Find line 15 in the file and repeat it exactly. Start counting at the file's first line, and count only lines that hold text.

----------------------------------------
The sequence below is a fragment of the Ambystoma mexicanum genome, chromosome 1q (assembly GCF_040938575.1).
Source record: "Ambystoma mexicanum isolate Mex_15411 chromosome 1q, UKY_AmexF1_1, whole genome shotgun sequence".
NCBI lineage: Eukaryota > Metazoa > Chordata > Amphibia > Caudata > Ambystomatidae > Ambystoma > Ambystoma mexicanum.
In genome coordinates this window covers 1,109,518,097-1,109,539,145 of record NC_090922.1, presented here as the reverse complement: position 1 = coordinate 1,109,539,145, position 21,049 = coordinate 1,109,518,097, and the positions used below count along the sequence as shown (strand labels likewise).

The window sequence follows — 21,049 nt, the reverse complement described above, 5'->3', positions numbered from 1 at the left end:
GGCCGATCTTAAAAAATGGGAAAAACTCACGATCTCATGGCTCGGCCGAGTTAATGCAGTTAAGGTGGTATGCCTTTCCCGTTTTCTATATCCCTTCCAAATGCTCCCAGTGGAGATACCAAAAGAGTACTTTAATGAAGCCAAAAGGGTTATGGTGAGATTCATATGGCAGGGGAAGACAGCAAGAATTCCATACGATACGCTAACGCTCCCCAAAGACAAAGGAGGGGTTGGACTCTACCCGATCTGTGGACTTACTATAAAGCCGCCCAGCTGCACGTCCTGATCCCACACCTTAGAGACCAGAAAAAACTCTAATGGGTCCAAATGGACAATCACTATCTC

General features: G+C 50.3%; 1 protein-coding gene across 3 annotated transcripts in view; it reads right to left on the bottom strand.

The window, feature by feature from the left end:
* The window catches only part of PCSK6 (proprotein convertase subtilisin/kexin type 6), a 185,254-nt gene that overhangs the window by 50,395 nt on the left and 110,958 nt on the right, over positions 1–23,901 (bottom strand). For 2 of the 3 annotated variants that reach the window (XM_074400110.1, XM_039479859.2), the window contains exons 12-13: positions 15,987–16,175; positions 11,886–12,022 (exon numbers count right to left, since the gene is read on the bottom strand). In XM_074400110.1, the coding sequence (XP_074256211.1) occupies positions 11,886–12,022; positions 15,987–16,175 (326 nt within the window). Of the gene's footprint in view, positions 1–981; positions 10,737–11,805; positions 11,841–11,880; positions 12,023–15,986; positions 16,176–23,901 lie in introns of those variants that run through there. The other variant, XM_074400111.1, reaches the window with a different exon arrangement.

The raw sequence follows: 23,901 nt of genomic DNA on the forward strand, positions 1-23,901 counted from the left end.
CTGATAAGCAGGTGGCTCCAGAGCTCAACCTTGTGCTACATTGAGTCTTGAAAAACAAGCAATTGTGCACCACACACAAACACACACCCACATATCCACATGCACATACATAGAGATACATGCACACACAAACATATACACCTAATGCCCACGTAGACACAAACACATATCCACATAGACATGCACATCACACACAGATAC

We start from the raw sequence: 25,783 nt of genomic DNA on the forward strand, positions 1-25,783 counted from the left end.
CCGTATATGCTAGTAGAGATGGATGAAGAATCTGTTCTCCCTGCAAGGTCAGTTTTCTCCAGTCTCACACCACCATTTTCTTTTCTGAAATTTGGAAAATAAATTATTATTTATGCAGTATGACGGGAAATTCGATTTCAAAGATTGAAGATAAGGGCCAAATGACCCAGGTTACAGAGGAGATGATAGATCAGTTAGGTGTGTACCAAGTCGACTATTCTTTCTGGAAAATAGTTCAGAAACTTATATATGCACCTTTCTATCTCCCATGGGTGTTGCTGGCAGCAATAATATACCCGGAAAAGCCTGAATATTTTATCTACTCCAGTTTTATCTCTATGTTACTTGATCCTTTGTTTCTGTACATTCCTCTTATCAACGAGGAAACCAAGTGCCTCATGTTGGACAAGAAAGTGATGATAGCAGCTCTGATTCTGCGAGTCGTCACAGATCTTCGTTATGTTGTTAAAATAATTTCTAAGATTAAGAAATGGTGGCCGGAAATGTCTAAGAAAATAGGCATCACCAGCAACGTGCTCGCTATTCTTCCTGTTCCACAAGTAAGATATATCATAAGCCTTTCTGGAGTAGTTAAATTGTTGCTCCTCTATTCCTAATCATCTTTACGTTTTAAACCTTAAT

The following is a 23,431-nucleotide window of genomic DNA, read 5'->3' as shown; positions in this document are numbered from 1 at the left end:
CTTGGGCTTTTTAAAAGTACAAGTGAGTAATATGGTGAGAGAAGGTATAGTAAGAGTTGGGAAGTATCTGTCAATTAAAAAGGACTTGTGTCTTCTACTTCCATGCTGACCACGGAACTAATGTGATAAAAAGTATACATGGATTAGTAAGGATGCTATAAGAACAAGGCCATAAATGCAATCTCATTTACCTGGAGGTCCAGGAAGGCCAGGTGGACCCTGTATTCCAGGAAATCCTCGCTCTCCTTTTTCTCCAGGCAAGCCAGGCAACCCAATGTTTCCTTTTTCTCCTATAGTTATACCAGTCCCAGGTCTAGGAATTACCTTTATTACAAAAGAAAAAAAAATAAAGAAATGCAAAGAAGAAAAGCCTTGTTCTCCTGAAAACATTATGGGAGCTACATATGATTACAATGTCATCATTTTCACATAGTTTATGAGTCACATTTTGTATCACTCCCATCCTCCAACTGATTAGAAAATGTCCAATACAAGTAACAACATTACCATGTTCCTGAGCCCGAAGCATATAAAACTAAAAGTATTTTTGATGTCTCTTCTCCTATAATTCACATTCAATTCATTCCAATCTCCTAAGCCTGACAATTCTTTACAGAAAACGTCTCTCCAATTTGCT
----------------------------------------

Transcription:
CTTGGGCTTTTTAAAAGTACAAGTGAGTAATATGGTGAGAGAAGGTATAGTAAGAGTTGGGAAGTATCTGTCAATTAAAAAGGACTTGTGTCTTCTACTTCCATGCTGACCACGGAACTAATGTGATAAAAAGTATACATGGATTAGTAAGGATGCTATAAGAACAAGGCCATAAATGCAATCTCATTTACCTGGAGGTCCAGGAAGGCCAGGTGGACCCTGTATTCCAGGAAATCCTCGCTCTCCTTTTTCTCCAGGCAAGCCAGGCAACCCAATGTTTCCTTTTTCTCCTATAGTTATACCAGTCCCAGGTCTAGGAATTACCTTTATTACAAAAGAAAAAAAAATAAAGAAATGCAAAGAAGAAAAGCCTTGTTCTCCTGAAAACATTATGGGAGCTACATATGATTACAATGTCATCATTTTCACATAGTTTATGAGTCACATTTTGTATCACTCCCATCCTCCAACTGATTAGAAAATGTCCAATACAAGTAACAACATTACCATGTTCCTGAGCCCGAAGCATATAAAACTAAAAGTATTTTTGATGTCTCTTCTCCTATAATTCACATTCAATTCATTCCAATCTCCTAAGCCTGACAATTCTTTACAGAAAACGTCTCTCCAATTTGCT